The American Library Association has released its annual list of most frequently challenged books—their euphemism for books someone wants banned in some way. The list includes Jaycee Dugard’s memoir “A Stolen Life”. The reason is sexual content although as a reader may remember she was abducted and sexually abused for years. The list also contains Sherman Alexie “The Absolutely True Diary of a Part-Time Indian,” Marjane Satrapi’s “Persepolis” and Toni Morrison’s “The Bluest Eye” for it too is said to be objectionable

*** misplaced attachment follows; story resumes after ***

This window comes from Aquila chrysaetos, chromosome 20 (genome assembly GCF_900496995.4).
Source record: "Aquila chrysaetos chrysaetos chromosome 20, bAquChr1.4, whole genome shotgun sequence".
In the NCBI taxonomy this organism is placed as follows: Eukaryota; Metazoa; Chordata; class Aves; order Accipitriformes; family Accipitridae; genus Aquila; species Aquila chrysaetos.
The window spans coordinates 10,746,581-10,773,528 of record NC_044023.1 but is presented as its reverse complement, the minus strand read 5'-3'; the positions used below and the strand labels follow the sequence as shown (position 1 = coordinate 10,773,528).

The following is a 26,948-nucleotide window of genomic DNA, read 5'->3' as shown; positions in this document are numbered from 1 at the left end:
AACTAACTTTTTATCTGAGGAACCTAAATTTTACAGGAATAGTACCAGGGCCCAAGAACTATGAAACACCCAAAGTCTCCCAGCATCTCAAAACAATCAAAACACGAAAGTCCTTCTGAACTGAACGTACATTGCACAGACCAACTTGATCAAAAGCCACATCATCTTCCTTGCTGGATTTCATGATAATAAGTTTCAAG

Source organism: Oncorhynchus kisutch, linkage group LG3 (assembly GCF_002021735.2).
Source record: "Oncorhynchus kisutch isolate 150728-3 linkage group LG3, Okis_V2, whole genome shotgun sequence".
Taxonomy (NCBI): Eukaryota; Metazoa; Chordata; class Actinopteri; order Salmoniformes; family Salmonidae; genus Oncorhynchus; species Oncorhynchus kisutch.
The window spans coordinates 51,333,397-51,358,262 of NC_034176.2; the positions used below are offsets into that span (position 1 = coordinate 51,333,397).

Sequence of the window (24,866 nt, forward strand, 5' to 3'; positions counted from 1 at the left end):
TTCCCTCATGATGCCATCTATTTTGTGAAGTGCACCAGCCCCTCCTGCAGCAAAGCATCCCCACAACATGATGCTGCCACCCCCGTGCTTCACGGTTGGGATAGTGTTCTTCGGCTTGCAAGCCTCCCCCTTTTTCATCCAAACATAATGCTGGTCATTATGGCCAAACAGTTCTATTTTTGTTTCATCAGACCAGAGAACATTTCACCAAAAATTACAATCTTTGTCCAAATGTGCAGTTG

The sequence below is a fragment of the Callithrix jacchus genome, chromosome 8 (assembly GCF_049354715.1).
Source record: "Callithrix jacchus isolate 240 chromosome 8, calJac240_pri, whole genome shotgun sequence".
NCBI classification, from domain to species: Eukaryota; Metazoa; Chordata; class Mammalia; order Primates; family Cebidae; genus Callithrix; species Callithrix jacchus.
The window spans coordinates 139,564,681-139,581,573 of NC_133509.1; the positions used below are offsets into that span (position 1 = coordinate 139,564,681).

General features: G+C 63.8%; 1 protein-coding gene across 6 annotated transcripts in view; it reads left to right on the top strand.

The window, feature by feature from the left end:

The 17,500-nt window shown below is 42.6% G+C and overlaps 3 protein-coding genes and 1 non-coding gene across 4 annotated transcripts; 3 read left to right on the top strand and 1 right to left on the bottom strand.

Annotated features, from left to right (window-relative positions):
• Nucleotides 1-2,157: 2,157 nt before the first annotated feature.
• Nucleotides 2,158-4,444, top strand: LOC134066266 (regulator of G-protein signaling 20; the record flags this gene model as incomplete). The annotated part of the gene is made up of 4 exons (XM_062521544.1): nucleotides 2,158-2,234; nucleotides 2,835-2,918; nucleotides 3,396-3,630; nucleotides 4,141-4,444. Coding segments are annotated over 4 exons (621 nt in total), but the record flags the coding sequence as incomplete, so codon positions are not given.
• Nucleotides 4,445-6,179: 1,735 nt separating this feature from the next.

for its sexual content. We don’t often think of banned books nor of the groups and individuals who challenge schools and libraries over a given book, still it does happen, and whether we like it or not, in an open society people ought to be free to challenge books—part of their right to free expression. There are lots of books in bad taste, there are lots of destructive books, books I’d rather not see published, books that may have a right to exist, but they are books l don’t have to read, books I hope reviewers and critics would have the sense to ignore. I’ve wished at times that if we were to ban books then let’s ban books glorifying war, violence, greed, revenge… And yet those books may well fulfill a function, they create opportunities to discuss those topics and better understand the harm they cause.